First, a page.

Gregorian U. Is Urged Toward a "Relaunching"
Pope Extols Fidelity of St. Ignatius to Magisterium
| 440 hits
VATICAN CITY, APR. 6, 2001 (Zenit.org).- For the cultural world, John Paul II proposed to a return to the type of fidelity to the Church´s magisterium shown by Jesuit found Ignatius of Loyola.
Such an objective, the Pope told an audience of Gregorian University professors and students, is timely today, given "the changing settings of the culture of our time."
About 2,000 professors and students of the pontifical university gathered today in the Vatican´s Paul VI Hall to mark the 450th anniversary of the Gregorian with the Holy Father.
The "Roman College," as it was first called, was founded in 1551, in keeping with the pedagogical model of the University of Paris, where the founder of the Society of Jesus had studied. The school that became known as the Gregorian has formed Church leaders for centuries, including 16 popes, 20 saints and 39 blessed.
The Holy Father said the anniversary celebration inspires two feelings: gratitude for the good achieved, and the need to renew the institution.
Ignatius wanted this university to be a center of studies, open to any one, "operating in Rome, next to the Vicar of Christ, joined to him by close bonds of fidelity, at the service of the Churches all over the world," the Holy Father said.
"He entrusted to the then Roman College the task of promoting reasoned and systematic reflection on the faith, to foster the correct preaching of the Gospel and the cause of Catholic unity, in a social context characterized by serious divisions and worrying germs of disintegration," the Pope added.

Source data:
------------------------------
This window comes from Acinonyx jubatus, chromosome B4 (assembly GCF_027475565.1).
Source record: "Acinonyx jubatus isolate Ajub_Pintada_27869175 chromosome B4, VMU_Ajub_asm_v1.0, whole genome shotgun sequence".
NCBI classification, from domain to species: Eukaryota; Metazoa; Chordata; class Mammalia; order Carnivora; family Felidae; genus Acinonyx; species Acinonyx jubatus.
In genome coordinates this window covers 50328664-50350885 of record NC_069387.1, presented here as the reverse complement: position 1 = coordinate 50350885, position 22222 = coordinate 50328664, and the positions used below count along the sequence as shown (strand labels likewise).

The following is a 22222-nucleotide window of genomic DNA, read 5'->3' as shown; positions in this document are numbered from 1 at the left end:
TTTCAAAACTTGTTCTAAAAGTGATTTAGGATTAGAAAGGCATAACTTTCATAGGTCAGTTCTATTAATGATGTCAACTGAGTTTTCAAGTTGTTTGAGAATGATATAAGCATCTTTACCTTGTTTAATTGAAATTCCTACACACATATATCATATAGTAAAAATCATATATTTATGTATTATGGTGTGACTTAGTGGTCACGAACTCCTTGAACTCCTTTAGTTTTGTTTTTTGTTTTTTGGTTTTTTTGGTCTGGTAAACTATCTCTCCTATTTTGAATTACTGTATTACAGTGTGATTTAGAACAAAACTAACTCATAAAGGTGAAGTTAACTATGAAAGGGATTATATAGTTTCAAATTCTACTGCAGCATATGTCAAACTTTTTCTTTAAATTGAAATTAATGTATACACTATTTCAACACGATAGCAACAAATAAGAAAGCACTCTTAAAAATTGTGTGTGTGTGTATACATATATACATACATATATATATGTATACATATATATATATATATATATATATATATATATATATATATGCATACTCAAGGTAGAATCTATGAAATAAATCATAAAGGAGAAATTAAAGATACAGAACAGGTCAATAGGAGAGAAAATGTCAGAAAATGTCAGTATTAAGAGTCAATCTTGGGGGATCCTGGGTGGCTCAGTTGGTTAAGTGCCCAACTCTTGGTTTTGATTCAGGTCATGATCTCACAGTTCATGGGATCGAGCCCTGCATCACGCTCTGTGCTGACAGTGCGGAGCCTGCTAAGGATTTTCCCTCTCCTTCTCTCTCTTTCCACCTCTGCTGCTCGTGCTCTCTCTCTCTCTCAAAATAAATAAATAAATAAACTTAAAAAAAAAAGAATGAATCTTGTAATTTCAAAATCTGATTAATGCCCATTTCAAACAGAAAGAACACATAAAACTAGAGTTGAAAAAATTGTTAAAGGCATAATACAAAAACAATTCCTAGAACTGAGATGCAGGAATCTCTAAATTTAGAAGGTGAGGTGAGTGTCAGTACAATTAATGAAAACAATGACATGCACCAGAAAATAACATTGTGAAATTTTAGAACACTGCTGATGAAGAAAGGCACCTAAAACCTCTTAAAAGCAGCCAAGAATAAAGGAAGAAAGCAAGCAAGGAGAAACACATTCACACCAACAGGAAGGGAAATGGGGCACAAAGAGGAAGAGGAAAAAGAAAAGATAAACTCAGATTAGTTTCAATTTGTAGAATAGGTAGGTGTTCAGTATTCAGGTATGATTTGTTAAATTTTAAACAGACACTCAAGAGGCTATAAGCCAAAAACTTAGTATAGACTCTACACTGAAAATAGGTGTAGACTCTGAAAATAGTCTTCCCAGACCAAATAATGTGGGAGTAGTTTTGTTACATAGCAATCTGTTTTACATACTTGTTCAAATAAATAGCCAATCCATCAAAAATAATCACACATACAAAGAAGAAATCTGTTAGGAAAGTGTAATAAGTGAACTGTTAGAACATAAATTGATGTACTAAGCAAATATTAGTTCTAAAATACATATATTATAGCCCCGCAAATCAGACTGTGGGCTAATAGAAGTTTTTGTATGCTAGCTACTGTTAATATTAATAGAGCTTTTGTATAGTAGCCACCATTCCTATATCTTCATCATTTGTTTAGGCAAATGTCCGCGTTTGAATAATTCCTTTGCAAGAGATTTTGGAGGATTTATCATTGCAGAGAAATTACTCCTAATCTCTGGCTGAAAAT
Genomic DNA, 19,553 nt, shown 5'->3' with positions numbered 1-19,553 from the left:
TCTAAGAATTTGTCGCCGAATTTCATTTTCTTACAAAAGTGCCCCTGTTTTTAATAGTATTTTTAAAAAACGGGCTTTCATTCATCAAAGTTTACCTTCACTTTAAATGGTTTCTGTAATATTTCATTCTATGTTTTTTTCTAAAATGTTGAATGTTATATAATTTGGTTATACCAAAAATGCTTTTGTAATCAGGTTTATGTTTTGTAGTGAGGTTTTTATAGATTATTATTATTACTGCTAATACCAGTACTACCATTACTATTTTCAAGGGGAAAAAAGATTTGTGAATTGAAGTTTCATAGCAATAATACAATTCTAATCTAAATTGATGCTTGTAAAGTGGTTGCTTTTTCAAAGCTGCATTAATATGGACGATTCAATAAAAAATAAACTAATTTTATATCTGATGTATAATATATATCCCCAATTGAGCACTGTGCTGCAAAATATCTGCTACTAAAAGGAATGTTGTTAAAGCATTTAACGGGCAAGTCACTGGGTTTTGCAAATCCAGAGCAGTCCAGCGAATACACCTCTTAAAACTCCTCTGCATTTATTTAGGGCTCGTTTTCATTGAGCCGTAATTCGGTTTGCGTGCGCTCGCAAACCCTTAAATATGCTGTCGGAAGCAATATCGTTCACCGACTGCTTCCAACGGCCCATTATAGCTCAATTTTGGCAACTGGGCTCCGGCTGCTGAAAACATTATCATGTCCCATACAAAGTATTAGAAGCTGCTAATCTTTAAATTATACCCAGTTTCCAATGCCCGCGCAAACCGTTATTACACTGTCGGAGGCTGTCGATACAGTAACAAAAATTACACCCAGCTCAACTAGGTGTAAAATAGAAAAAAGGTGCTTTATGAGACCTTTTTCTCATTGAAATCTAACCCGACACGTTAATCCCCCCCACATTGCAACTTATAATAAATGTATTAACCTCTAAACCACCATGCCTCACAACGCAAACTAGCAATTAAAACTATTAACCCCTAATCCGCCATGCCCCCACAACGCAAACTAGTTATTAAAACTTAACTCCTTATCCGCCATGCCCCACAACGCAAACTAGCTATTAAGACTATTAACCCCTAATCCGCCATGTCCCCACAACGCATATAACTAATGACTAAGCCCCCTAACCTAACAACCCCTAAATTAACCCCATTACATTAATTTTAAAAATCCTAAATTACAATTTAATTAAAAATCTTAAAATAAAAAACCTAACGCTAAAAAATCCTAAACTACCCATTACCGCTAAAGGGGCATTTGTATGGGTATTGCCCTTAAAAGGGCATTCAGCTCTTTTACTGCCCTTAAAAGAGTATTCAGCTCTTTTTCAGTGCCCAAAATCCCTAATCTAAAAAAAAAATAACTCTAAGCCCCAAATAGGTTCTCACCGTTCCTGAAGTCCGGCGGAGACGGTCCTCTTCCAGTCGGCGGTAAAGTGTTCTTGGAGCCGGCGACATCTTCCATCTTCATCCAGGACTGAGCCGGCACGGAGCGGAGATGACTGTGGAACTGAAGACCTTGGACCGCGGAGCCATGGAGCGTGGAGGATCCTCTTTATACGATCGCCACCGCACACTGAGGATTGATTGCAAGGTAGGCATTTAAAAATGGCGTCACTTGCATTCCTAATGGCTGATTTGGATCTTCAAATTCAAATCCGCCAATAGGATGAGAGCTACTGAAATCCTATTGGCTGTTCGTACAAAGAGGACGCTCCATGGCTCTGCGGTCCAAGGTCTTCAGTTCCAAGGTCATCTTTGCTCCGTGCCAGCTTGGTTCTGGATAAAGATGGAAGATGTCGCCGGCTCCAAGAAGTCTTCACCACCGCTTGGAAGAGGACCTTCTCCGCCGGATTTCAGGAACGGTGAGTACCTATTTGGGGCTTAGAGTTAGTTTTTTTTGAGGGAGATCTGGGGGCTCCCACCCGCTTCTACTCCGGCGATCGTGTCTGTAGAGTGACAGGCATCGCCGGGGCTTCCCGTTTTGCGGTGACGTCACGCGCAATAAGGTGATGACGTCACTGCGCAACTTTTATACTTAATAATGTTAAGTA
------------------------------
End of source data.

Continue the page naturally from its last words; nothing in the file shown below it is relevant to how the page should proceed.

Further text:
The university has 3,378 students from 130 countries; 22% of the students are lay, 21% are women, generally nuns. More than half the students, 52%, are studying for a licentiate or doctorate. Last year, the Gregorian had 400 professors, including guests and assistants.
"Given the challenges of present-day society, this is the time for a courageous relaunching of your institution," the Holy Father said. "It is the time to confirm a total fidelity to Ignatius´ intuition and make a courageous renewal so that the memory of the past will not be exhausted in the contemplation of what has been accomplished, but be turned into a present commitment and prophecy for the future."
John Paul II made two proposals to the professors and students to achieve this objective.
"First of all, complete fidelity to the magisterium," he said. "This is a condition that, as can be seen in your centuries-old experience, does not repress but, rather, fosters the ecclesial service of theological research and education even more."
"The other objective -- to which you have a frontline commitment, with the ´charism of service to the universal Church,´ typical of the Society of Jesus -- is pastoral attention to the topics of Christian unity, interreligious dialogue, and the study of contemporary atheism."
On April 4 and 5, the Gregorian celebrated its 450 years with an academic event which brought together cardinals and bishops, as well as Argentine President Fernando de la Rúa.